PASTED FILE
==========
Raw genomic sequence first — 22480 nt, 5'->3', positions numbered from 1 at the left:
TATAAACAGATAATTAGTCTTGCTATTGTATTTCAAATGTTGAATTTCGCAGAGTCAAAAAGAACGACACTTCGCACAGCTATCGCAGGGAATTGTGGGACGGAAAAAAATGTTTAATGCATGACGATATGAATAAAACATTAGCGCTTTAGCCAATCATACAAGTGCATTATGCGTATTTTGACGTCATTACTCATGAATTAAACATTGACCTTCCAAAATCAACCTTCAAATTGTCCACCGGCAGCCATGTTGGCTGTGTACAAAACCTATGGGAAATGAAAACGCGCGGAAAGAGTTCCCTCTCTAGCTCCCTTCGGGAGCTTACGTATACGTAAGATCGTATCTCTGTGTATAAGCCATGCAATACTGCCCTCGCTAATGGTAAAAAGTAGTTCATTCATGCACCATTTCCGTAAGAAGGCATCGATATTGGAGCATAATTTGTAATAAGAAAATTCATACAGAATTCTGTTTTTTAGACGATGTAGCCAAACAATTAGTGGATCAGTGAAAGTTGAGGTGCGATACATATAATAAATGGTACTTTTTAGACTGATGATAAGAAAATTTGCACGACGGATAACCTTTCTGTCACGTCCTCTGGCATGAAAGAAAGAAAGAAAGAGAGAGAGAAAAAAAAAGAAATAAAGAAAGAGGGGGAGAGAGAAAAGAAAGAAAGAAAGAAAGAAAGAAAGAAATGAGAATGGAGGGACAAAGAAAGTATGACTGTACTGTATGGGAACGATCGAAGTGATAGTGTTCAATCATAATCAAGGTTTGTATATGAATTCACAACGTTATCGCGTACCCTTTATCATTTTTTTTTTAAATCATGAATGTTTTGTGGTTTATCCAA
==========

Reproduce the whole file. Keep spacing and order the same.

Raw genomic sequence first — 22480 nt, 5'->3', positions numbered from 1 at the left:
TATAAACAGATAATTAGTCTTGCTATTGTATTTCAAATGTTGAATTTCGCAGAGTCAAAAAGAACGACACTTCGCACAGCTATCGCAGGGAATTGTGGGACGGAAAAAAATGTTTAATGCATGACGATATGAATAAAACATTAGCGCTTTAGCCAATCATACAAGTGCATTATGCGTATTTTGACGTCATTACTCATGAATTAAACATTGACCTTCCAAAATCAACCTTCAAATTGTCCACCGGCAGCCATGTTGGCTGTGTACAAAACCTATGGGAAATGAAAACGCGCGGAAAGAGTTCCCTCTCTAGCTCCCTTCGGGAGCTTACGTATACGTAAGATCGTATCTCTGTGTATAAGCCATGCAATACTGCCCTCGCTAATGGTAAAAAGTAGTTCATTCATGCACCATTTCCGTAAGAAGGCATCGATATTGGAGCATAATTTGTAATAAGAAAATTCATACAGAATTCTGTTTTTTAGACGATGTAGCCAAACAATTAGTGGATCAGTGAAAGTTGAGGTGCGATACATATAATAAATGGTACTTTTTAGACTGATGATAAGAAAATTTGCACGACGGATAACCTTTCTGTCACGTCCTCTGGCATGAAAGAAAGAAAGAAAGAGAGAGAGAAAAAAAAAGAAATAAAGAAAGAGGGGGAGAGAGAAAAGAAAGAAAGAAAGAAAGAAAGAAAGAAATGAGAATGGAGGGACAAAGAAAGTATGACTGTACTGTATGGGAACGATCGAAGTGATAGTGTTCAATCATAATCAAGGTTTGTATATGAATTCACAACGTTATCGCGTACCCTTTATCATTTTTTTTTTAAATCATGAATGTTTTGTGGTTTATCCAA